1. By: Csaba Weiner (Institute of World Economics, Centre for Economic and Regional Studies, Hungarian Academy of Sciences)
    Abstract: Russian multinationals play an active role in international capital flows, although, over the past decade, two financial crises have interrupted the upward trend of their outward foreign direct investment (OFDI). This paper focuses on the specific characteristics of Russian OFDI and multinationals in general, in particular regarding their presence in the European Union – Russia’s prime export market and the main destination of Russian OFDI – and, more specifically, five EU-member Central and East European states, including the Czech Republic, Hungary, Poland, Slovakia and Slovenia. Besides official statistics, the research relies on company data gathered to present the activities of Russian multinationals in this region. Among the investment motives, the focus is on home-country push factors, both negative and positive. The paper also asks whether the emergence and presence of Russian multinationals could be explained by using an existing FDI framework.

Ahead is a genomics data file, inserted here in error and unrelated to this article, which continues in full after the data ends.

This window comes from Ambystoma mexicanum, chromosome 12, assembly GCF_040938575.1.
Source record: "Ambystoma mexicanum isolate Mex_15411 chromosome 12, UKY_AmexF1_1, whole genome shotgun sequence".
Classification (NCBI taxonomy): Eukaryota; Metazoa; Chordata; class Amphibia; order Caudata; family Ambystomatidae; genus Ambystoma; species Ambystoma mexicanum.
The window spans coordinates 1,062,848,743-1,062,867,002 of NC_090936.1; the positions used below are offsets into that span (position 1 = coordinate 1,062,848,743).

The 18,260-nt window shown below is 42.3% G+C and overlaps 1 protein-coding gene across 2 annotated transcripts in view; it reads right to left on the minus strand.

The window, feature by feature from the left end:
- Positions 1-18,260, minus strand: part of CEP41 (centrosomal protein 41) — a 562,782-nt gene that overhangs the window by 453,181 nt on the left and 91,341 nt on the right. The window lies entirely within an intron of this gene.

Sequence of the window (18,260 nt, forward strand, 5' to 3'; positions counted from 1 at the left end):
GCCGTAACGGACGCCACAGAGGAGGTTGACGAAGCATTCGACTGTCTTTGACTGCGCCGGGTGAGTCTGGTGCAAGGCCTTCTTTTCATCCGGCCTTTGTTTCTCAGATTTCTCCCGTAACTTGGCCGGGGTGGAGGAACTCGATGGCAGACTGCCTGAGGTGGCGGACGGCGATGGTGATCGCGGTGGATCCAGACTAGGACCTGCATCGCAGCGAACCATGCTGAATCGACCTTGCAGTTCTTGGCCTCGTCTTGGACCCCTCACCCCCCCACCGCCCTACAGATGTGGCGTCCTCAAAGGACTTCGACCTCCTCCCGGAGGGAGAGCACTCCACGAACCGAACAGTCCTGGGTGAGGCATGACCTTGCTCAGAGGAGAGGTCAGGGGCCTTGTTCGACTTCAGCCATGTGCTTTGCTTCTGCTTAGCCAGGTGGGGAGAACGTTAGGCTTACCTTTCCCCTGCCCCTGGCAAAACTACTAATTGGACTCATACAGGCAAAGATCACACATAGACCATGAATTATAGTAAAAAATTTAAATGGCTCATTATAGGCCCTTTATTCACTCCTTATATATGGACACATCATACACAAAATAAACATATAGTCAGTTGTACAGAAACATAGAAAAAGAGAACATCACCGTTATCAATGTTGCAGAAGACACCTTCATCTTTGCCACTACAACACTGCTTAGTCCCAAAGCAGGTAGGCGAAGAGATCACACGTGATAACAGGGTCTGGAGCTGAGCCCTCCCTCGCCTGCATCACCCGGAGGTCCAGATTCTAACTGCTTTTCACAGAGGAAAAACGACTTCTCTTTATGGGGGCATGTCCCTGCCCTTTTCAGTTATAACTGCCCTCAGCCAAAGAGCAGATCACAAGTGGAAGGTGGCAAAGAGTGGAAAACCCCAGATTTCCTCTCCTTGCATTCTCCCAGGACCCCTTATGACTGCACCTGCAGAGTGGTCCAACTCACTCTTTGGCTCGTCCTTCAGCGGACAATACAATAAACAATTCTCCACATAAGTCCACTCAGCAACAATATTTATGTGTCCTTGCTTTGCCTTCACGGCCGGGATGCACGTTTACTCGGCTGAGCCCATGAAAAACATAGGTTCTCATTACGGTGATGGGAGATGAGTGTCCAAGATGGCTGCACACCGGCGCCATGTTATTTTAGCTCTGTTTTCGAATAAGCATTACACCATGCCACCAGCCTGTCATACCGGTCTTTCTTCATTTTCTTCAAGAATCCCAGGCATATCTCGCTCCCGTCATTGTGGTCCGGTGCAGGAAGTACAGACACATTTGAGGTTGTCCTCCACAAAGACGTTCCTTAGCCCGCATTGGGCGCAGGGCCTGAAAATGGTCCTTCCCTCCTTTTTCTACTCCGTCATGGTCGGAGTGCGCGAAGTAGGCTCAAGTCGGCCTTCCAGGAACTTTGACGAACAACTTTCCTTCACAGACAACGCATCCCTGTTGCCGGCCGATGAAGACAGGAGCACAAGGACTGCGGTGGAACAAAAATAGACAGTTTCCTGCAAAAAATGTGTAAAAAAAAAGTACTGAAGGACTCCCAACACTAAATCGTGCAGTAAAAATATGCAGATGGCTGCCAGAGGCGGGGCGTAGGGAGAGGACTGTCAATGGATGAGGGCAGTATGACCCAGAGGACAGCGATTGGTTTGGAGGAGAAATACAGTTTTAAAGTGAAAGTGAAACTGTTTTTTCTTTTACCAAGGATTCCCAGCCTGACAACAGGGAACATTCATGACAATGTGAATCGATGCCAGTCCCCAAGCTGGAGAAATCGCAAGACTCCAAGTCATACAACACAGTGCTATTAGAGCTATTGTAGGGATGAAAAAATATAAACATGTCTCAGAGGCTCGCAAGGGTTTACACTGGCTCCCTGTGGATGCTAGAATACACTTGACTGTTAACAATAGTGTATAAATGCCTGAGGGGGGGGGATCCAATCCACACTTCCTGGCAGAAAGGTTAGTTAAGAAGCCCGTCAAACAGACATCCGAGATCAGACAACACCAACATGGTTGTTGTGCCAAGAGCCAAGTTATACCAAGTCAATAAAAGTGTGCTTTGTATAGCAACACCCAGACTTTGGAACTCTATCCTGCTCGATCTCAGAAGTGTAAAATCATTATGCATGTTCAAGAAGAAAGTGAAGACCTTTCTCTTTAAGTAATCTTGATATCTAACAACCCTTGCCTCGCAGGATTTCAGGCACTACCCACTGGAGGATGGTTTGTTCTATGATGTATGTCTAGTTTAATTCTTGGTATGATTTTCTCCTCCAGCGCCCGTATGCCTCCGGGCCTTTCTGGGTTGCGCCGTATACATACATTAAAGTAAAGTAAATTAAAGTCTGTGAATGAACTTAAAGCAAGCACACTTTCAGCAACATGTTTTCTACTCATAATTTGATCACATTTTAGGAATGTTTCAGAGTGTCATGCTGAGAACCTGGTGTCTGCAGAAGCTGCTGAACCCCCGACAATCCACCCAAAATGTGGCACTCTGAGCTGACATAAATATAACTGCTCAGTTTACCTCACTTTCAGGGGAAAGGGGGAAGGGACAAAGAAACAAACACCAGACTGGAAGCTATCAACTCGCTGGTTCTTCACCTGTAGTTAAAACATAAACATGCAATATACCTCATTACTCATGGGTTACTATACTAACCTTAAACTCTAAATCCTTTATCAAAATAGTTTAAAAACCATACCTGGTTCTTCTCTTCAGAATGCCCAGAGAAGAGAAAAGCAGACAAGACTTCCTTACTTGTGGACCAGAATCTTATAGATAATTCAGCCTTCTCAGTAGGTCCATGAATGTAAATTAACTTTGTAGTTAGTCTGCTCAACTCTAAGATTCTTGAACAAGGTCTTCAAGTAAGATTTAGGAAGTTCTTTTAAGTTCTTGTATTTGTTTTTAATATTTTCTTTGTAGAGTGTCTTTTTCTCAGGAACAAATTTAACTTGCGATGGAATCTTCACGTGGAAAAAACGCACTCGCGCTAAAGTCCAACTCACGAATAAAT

Keywords: outward foreign direct investment, multinational enterprises, Russia, Europe, Czech Republic,Hungary, Poland, Slovakia, Slovenia
    JEL: D22 F23 M16
    Date: 2017–12
  2. By: Dosi, Giovanni; Yu, Xiaodan